Surgery on wrong part of body, foreign bodies left in patients - eight '˜never events' recorded at Wigan hospitals

Eight never events have been recorded at sites run by Wigan's hospital trust, new figures have revealed.

Never events are serious incidents that “wholly preventable” and have the potential to cause a patient serious harm of death.

Events at Wrightington, Wigan and Leigh NHS Foundation Trust recorded included the surgery being carried out on the wrong part of the body and several incidents when swabs or foreign bodies were left in a patient after surgery.

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None of these cases resulted in death, but in most further medical care was required.

As well as the eight never events between April 2013 and December 2015, the trust recorded 64 serious untoward incidents (SUI) which can be any incident involving an NHS patient, relative or visitor.

They are investigated internally by the trust and also include a number of incidents originally classed as never events but downgraded following an external inquiry.

These include a number of unexpected deaths either following treatment or shortly after a patient had been discharged from hospital.

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In only two cases was the death thought to be as a result of the trust’s actions - in one case after the patient had previously visited A&E and the other due to deterioration and arrest 10 hours after admission. Both happened in 2014.

One patient’s death is listed as due to an self-inflicted injury when they fell from a height causing multiple injuries.

Several neo-natal deaths also feature on the list of SUIs, one was due to sepsis, another died age at just four days old after a delayed transfer to another unit and a third who was just six-weeks-old.

Other concerning SUIs included a failure to act on test results that showed a patient had lung cancer and resulted in them requiring extra medical care, while a number of women were called back for breast screenings after a fault was discovered with the equipment.

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No never events were reported between April 2015 and December 2015, although one was de-escalated and 12 were SUIs.

The SUIs included, the wrong tooth being extracted, a regional anaesthetic block applied to the wrong are post-operation and a delayed diagnosis and treatment in cancer.

A WWL spokesman said: “It is very upsetting and distressing for patients and loved ones who are involved in serious incidents or never events.

“At WWL we believe that it is essential to take all incidents seriously and investigate them properly. It is our duty to provide the best standard of care and treatment for our patients.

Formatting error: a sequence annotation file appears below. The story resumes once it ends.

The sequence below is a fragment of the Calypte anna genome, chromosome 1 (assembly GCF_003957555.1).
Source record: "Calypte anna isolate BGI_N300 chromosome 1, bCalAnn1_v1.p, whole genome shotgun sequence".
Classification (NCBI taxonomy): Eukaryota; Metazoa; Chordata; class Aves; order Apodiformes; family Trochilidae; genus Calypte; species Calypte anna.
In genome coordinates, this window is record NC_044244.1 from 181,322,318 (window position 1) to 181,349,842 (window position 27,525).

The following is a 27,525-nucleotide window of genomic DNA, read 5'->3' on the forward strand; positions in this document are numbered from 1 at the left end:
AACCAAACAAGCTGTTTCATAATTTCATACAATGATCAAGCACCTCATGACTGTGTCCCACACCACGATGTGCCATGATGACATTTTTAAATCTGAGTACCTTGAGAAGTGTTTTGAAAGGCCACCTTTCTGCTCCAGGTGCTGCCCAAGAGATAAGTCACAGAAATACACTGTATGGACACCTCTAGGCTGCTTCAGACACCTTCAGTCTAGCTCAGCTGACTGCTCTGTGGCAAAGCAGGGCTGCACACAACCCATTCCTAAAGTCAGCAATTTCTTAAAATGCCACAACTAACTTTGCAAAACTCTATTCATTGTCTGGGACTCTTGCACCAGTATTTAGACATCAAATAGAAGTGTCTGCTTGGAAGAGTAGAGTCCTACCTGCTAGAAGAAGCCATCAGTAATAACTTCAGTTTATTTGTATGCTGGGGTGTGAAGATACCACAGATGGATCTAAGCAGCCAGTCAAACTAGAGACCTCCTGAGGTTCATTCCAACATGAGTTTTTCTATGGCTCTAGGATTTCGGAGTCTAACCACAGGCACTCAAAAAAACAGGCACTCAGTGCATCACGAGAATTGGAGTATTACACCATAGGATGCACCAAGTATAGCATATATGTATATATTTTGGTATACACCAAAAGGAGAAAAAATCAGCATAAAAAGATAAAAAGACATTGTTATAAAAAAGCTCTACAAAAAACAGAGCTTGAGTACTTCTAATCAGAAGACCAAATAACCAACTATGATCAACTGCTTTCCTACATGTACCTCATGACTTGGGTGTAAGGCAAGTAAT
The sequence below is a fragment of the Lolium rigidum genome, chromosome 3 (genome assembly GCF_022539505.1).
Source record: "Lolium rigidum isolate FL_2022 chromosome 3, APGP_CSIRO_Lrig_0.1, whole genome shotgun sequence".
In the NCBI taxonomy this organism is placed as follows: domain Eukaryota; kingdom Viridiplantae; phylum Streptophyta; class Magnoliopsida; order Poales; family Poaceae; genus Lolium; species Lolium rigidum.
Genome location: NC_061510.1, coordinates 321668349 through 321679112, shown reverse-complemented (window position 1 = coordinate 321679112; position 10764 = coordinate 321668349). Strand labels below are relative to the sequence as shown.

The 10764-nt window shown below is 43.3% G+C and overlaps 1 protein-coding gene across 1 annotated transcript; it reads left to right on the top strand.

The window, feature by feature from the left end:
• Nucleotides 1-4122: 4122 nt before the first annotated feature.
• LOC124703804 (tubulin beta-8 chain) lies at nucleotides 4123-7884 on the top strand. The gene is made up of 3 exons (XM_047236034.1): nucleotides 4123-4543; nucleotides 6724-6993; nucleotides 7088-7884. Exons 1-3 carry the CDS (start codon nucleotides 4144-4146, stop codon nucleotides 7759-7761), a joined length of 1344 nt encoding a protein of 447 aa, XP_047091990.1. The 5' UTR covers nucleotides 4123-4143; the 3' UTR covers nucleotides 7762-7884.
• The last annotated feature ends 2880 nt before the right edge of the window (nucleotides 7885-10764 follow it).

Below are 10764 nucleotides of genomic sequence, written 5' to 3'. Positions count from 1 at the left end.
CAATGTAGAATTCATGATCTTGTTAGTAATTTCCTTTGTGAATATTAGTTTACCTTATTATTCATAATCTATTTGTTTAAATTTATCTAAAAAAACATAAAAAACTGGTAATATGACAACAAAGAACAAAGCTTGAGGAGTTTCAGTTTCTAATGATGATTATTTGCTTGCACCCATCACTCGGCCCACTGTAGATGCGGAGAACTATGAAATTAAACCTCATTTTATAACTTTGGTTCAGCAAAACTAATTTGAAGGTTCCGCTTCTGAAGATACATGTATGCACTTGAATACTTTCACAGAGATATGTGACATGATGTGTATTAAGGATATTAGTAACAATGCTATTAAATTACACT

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“We investigate and learn from significant events when things go wrong, whilst carefully avoiding blame.

“In order to achieve this we encourage a culture where raising concerns is normal practice, and foster an environment where they are taken seriously and investigated properly. WWL has a strong duty of candour, alongside openness and transparency.

“This is demonstrated by complainants and their families being involved in investigations; this enables us to improve our services and give a better understanding how to put things right when they go wrong and to understand the impact on the person and their families.

“It is very reassuring that our staff feel confident and secure in reporting unsafe clinical practice and contribute actively towards improvements at work. This aids us in providing the best quality of care for our patients.

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“We were delighted to have been ranked 6th in the country for the Department of Health’s first ‘Learning from Mistakes’ report. WWL was one of only 18 Trusts nationally who achieved a ranking of ‘Outstanding’.

“The Department of Health based their data on safety reporting and the NHS Staff Survey. The results demonstrate that quality and putting patient safety first are built into our culture at WWL, and that we really do learn from our mistakes.”

The spokesman said that some of the key outcomes from our approach to make sustained improvements are:

Decrease in Never Events

Decrease in grade three and four pressure ulcers

Decrease in serious harm falls

Decrease in serious incidents over three years

Increase in incident reporting

Significantly above average for percentage of no harm incidents reported

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Demonstrable change in safety culture, particularly on our medical assessment wards

“We cannot stress too keenly that we consider that one Never Event is one too many, and we never underestimate the effect on the patients concerned or their loved ones,” the spokesman added.

“It is right for each incident to be reported, investigated and where applicable, lessons be learned. We continue to learn from our incidents, keeping the patient at the centre of everything we do.”

Andrew Wragg, Head of Provider Quality, Wigan Clinical Commissioning Group, Said: “Wigan Borough Clinical Commissioning Group (the CCG) through its established Clinical Governance Framework ensures that the Trust is able to evidence compliance with the NHS England; Serious Incident Framework and the Revised Never Events Policy and Framework (March 2015).

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“This enables the Trust to evidence that Serious Incidents and Never Events are investigated and reviewed and importantly any subsequent learning is shared and embedded to mitigate the risk of future recurrence.”

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